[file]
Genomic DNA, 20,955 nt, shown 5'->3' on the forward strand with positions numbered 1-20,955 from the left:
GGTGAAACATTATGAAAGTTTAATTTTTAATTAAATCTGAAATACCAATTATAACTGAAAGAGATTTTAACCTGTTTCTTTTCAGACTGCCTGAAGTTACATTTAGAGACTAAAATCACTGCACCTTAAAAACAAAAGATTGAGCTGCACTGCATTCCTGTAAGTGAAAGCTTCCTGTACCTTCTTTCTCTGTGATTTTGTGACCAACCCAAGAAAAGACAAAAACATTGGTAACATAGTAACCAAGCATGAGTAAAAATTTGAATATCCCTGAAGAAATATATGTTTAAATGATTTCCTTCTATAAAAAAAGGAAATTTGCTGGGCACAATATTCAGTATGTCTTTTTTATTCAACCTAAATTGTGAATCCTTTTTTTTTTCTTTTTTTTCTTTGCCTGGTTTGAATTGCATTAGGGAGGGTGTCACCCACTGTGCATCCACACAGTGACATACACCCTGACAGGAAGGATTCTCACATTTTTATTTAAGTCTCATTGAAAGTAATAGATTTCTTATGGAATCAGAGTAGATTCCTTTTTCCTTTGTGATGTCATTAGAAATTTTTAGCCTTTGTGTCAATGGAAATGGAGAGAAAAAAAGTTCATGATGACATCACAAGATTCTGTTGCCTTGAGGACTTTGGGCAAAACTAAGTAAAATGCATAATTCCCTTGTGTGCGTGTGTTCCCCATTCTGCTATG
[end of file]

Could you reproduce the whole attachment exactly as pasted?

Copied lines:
Genomic DNA, 20,955 nt, shown 5'->3' on the forward strand with positions numbered 1-20,955 from the left:
GGTGAAACATTATGAAAGTTTAATTTTTAATTAAATCTGAAATACCAATTATAACTGAAAGAGATTTTAACCTGTTTCTTTTCAGACTGCCTGAAGTTACATTTAGAGACTAAAATCACTGCACCTTAAAAACAAAAGATTGAGCTGCACTGCATTCCTGTAAGTGAAAGCTTCCTGTACCTTCTTTCTCTGTGATTTTGTGACCAACCCAAGAAAAGACAAAAACATTGGTAACATAGTAACCAAGCATGAGTAAAAATTTGAATATCCCTGAAGAAATATATGTTTAAATGATTTCCTTCTATAAAAAAAGGAAATTTGCTGGGCACAATATTCAGTATGTCTTTTTTATTCAACCTAAATTGTGAATCCTTTTTTTTTTCTTTTTTTTCTTTGCCTGGTTTGAATTGCATTAGGGAGGGTGTCACCCACTGTGCATCCACACAGTGACATACACCCTGACAGGAAGGATTCTCACATTTTTATTTAAGTCTCATTGAAAGTAATAGATTTCTTATGGAATCAGAGTAGATTCCTTTTTCCTTTGTGATGTCATTAGAAATTTTTAGCCTTTGTGTCAATGGAAATGGAGAGAAAAAAAGTTCATGATGACATCACAAGATTCTGTTGCCTTGAGGACTTTGGGCAAAACTAAGTAAAATGCATAATTCCCTTGTGTGCGTGTGTTCCCCATTCTGCTATG